Add cream cheese (eight ounces) and stir until melted. Add one can of cream of chicken soup. Add 1/2 cup whole almonds. Stir in cooked turkey or chicken.

Catfish Stew and Rice

2 medium potatoes
1 14 1/2-oz. can tomatoes, cut up
1 cup chopped onion
1 8-oz. bottle (1 cup) clam juice or water
1 cup water
2 cloves garlic, minced
1/2 head cabbage, coarsely chopped
1 lb. catfish fillets
1 1/2 tablespoons Hot `N Spicy Seasoning (see next recipe)
Sliced green onion for garnish (optional)
2 cups hot cooked rice (white or brown)

Peel potatoes and cut into quarters. In a large pot combine potatoes, tomatoes and their juice, onion, clam juice, water and garlic. Bring to boiling; reduce heat. Cook, covered, over medium-low heat for 10 minutes.

Add cabbage. Return to boiling. Reduce heat; cook, covered, over medium-low heat for five minutes, stirring occasionally. Meanwhile, cut fillets into two-inch lengths. Coat with Hot `N Spicy Seasoning. Add fish to vegetables. Reduce heat; simmer, covered, for five minutes or until fish flakes easily with a fork.

Serve in soup plates, garnished with sliced green onion. Top with an ice cream scoop of hot cooked rice. Or, ladle stew over hot cooked rice in soup plates and garnish with green onion.

Hot ‘N Spicy Seasoning

1/4 cup paprika
2 tablespoons dried oregano, crushed
2 teaspoons chili powder
1 teaspoon garlic powder
1 teaspoon black pepper
1/2 teaspoon red (cayenne) pepper
1/2 teaspoon dry mustard

Mix together all ingredients. Store in airtight container. Makes about 1/3 cup.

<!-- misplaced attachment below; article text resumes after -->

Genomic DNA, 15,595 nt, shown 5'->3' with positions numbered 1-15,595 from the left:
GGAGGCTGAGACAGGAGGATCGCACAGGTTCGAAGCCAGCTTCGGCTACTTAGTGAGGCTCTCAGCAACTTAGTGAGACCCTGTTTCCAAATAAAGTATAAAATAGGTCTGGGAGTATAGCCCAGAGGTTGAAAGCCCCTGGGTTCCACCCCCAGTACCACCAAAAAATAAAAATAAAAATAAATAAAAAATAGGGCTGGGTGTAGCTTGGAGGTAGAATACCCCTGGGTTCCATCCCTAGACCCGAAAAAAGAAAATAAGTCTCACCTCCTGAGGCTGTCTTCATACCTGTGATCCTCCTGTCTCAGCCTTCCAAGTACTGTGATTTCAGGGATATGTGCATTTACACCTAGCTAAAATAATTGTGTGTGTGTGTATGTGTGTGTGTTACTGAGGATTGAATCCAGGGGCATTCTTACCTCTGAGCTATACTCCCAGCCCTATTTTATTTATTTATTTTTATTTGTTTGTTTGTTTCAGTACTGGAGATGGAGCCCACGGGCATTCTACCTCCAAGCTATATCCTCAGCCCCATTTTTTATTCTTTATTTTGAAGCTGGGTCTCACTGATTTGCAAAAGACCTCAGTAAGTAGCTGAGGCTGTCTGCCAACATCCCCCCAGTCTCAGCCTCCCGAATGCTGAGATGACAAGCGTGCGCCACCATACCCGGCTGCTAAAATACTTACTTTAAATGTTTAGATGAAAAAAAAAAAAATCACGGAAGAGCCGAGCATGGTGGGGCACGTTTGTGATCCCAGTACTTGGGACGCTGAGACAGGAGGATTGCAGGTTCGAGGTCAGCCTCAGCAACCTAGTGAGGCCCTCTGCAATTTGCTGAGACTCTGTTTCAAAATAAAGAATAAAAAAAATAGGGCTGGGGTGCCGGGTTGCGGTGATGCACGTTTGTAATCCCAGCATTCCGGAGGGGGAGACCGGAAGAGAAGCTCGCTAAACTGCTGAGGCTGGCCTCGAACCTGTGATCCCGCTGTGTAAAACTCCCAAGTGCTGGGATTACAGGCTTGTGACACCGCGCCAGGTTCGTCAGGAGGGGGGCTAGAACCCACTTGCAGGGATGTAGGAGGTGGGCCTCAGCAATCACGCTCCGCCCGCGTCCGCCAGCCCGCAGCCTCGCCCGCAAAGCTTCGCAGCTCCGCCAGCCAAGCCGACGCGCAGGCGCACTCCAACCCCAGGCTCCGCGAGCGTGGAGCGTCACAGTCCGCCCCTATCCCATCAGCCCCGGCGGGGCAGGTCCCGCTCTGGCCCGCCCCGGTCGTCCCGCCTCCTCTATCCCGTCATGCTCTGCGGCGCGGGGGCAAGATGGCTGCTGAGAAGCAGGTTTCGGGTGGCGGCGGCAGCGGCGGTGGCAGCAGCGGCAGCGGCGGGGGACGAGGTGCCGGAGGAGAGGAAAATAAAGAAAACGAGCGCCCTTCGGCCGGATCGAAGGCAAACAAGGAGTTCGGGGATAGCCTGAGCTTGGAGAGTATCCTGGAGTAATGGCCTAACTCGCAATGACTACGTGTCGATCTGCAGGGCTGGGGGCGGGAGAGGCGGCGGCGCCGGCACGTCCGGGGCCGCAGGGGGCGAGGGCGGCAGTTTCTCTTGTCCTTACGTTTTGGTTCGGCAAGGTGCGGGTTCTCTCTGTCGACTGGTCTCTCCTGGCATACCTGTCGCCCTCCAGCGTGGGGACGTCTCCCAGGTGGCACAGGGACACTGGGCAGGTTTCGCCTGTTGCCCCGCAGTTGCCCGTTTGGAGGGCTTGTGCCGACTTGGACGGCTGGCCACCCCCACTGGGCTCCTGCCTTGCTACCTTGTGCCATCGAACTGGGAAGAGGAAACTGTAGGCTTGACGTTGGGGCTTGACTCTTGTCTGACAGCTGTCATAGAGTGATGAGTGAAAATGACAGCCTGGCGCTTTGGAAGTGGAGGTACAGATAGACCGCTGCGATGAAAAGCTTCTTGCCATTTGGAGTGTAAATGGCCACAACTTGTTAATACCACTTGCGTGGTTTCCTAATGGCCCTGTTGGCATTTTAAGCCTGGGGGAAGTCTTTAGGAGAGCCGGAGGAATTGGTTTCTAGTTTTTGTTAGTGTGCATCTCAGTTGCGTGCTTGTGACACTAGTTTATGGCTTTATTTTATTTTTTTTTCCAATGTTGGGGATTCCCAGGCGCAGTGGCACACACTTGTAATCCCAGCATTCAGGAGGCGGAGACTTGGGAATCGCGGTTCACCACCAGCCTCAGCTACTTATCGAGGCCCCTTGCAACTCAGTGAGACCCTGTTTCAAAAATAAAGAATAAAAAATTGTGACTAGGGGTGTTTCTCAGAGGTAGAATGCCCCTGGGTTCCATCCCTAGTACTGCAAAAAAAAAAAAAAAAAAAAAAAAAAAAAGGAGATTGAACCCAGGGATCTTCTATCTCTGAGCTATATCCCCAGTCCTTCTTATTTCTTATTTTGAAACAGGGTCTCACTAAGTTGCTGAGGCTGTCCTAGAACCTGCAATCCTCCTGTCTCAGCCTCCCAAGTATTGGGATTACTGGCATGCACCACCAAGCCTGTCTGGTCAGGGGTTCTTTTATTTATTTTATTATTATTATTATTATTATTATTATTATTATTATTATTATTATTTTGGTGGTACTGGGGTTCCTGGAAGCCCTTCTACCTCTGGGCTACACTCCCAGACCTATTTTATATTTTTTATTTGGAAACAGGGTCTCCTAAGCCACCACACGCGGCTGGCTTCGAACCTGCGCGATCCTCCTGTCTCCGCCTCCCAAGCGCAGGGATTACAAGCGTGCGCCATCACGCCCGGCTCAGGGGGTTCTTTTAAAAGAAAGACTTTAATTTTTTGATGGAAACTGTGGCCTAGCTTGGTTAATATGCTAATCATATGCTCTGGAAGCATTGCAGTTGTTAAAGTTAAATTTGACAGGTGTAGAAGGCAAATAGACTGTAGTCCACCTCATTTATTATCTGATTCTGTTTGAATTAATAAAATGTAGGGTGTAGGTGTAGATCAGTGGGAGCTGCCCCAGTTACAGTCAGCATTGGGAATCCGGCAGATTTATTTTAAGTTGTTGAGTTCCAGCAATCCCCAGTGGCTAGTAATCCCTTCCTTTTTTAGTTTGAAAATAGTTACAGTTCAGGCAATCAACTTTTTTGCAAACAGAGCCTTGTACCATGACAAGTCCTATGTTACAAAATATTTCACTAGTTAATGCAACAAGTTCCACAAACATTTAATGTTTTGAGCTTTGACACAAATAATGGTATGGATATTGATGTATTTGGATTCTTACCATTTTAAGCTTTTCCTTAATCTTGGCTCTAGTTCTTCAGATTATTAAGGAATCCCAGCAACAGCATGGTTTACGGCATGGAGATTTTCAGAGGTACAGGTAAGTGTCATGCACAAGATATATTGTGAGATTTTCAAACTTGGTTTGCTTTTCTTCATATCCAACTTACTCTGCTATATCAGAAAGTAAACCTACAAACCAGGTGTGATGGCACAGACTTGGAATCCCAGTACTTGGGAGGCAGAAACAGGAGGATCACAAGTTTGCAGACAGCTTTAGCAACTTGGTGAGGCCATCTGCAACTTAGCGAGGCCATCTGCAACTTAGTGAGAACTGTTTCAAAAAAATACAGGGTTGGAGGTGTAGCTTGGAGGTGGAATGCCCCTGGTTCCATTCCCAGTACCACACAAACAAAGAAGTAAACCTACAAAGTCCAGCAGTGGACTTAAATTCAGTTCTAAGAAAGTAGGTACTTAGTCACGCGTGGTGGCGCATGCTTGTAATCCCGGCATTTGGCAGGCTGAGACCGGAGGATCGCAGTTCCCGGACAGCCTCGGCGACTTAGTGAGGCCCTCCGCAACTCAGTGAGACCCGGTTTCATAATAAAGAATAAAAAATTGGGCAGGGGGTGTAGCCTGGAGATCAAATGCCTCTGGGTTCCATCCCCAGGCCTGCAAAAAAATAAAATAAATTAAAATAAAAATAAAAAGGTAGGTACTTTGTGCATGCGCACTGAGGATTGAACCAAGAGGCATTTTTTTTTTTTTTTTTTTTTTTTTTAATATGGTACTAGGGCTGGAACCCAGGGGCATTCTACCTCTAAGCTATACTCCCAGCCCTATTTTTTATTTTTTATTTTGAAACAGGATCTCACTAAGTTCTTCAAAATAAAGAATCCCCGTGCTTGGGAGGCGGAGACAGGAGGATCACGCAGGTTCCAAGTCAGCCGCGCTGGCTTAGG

Lentil Soup with Curried Vegetables

6 cups water
1 pound lentils
1 cinnamon stick
1 bay leaf
1 garlic clove, crushed
2 cups low-fat milk
1 tablespoon olive oil
1 large onion, chopped
1 large red bell pepper, seeded, cut into 1/4-inch pieces
1 large carrot, cut into 1/4-inch pieces
1 tablespoon chopped garlic
4 teaspoons curry powder
1/2 cup plain low-fat yogurt (optional)
1/4 cup chopped fresh cilantro (optional)

Combine water, lentils, cinnamon, bay leaf and crushed garlic clove in heavy large saucepan. Bring to boil. Reduce heat to low and cook until lentils are tender, about 35 minutes. Discard cinnamon stick and bay leaf. Working in batches, transfer lentil mixture to processor and puree until smooth. Return to same saucepan. Add milk; bring to simmer over low heat.

Meanwhile, heat oil in large skillet over low heat. Add onion, bell pepper, carrot and one tablespoon garlic and stir to coat with oil. Cover and cook until vegetables are tender, about 10 minutes. Uncover, increase heat to medium-high and sauté until vegetables begin to brown, about five minutes.

Add curry powder and stir one minute.

Stir vegetable mixture into lentil soup. Season to taste with salt and pepper. Ladle into bowls. Garnish each serving with yogurt and chopped cilantro, if desired.

 


Recognized throughout the state as an accomplished chef, Don Bingham has authored cookbooks, presented television programs and previously served as the executive chef at the Governor’s Mansion. He is now the director of special events at the University of Central Arkansas.